This brief presentation of the four major theoretical perspectives in sociology is necessarily incomplete but should at least outline their basic points. Each perspective has its proponents, and each has its detractors. All four offer a lot of truth, and all four oversimplify and make other mistakes. We will return to them in many of the chapters ahead, but a brief critique is in order here.
A major problem with functionalist theory is that it tends to support the status quo and thus seems to favor existing inequalities based on race, social class, and gender. By emphasizing the contributions of social institutions such as the family and education to social stability, functionalist theory minimizes the ways in which these institutions contribute to social inequality.
Conflict theory also has its problems. By emphasizing inequality and dissensus in society, conflict theory overlooks the large degree of consensus on many important issues. And by emphasizing the ways in which social institutions contribute to social inequality, conflict theory minimizes the ways in which these institutions are necessary for society’s stability.
Neither of these two macro perspectives has very much to say about social interaction, one of the most important building blocks of society. In this regard, the two micro perspectives, symbolic interactionism and utilitarianism, offer significant advantages over their macro cousins. Yet their very micro focus leads them to pay relatively little attention to the reasons for, and possible solutions to, such broad and fundamentally important issues as poverty, racism, sexism, and social change, which are all addressed by functionalism and conflict theory. In this regard, the two macro perspectives offer significant advantages over their micro cousins. In addition, one of the micro perspectives, rational choice theory, has also been criticized for ignoring the importance of emotions, altruism, and other values for guiding human interaction (Lowenstein, 1996).
These criticisms aside, all four perspectives taken together offer a more comprehensive understanding of social phenomena than any one perspective can offer alone. To illustrate this, let’s return to our armed robbery example. A functionalist approach might suggest that armed robbery and other crimes actually serve positive functions for society. As one function, fear of crime ironically strengthens social bonds by uniting the law-abiding public against the criminal elements in society. As a second function, armed robbery and other crimes create many jobs for police officers, judges, lawyers, prison guards, the construction companies that build prisons, and the various businesses that provide products the public buys to help protect against crime.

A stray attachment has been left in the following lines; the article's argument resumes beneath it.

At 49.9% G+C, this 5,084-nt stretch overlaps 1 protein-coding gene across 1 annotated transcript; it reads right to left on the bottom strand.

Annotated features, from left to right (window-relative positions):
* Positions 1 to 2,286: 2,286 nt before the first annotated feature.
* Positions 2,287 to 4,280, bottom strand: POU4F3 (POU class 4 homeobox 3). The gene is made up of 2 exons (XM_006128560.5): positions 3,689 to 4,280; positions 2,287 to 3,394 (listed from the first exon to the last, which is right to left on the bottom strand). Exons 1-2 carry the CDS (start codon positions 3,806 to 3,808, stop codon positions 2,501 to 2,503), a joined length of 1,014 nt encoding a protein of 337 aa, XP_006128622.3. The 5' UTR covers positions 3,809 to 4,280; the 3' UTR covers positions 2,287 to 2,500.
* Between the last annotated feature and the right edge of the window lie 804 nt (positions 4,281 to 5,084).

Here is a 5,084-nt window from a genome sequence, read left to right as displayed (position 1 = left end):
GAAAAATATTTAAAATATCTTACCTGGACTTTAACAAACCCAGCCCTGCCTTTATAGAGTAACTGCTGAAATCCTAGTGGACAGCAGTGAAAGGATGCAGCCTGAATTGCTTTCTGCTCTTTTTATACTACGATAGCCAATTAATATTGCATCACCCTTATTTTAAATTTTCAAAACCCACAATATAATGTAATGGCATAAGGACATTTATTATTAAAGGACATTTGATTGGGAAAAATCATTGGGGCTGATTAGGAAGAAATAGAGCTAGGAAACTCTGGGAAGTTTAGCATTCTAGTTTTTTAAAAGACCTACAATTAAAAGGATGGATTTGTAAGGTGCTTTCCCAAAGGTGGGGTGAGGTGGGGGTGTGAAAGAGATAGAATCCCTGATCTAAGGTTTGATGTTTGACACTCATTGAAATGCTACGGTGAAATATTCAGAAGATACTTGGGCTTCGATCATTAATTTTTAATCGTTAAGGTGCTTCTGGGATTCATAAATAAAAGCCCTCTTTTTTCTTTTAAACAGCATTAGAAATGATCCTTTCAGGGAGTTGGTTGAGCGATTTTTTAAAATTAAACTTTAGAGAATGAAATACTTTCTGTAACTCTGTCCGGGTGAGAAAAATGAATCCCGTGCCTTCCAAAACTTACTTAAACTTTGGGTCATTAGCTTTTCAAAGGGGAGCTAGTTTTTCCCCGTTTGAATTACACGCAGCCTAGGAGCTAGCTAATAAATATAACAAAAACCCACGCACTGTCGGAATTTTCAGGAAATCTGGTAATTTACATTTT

To explain armed robbery, symbolic interactionists focus on how armed robbers decide when and where to rob a victim and on how their interactions with other criminals reinforce their own criminal tendencies.
Conflict theory would take a very different but no less helpful approach to understanding armed robbery. It might note that most street criminals are poor and thus emphasize that armed robbery and other crimes are the result of the despair and frustration of living in poverty and facing a lack of jobs and other opportunities for economic and social success. The roots of street crime, from the perspective of conflict theory, thus lie in society at least as much as they lie in the individuals committing such crime.
In explaining armed robbery, symbolic interactionism would focus on how armed robbers make such decisions as when and where to rob someone and on how their interactions with other criminals reinforce their own criminal tendencies. Exchange or rational choice theory would emphasize that armed robbers and other criminals are rational actors who carefully plan their crimes and who would be deterred by a strong threat of swift and severe punishment.
Now that you have some understanding of the major theoretical perspectives in sociology, we will discuss in Chapter 2 “Eye on Society: Doing Sociological Research” how sociologists conduct their research.
|For Your Review|
Blumer, H. (1969). Symbolic interactionism: Perspective and method. Englewood Cliffs, NJ: Prentice Hall.
Coleman, J. S. (1990). Foundations of social theory. Cambridge, MA: Harvard University Press; Homans, G. (1961). Social behavior: Its elementary forms. Orlando, FL: Harcourt Brace Jovanovich.
Collins, R. (1994). Four sociological traditions. New York, NY: Oxford University Press.
Durkheim, É. (1952). Suicide. New York, NY: Free Press. (Original work published 1897).
Golding, W. (1954). Lord of the flies. London, England: Coward-McCann.
Lowenstein, G. (1996). Out of control: Visceral influences on behavior. Organizational Behavior and Human Decision Processes, 65, 272–292.
Marx, K. 1906. Capital. New York, NY: Random House. (Original work published 1867)
Marx, K., & Engels, F. (1962). The communist manifesto. In Marx and Engels: Selected works (pp. 21–65). Moscow, Russia: Foreign Language Publishing House. (Original work published 1848).
Smith, A. (1910). The wealth of nations. London, England: J. M. Dent & Sons; New York, NY: E. P. Dutton. (Original work published 1776).
Tong, R. (2009). Feminist thought: A more comprehensive introduction. Boulder, CO: Westview Press.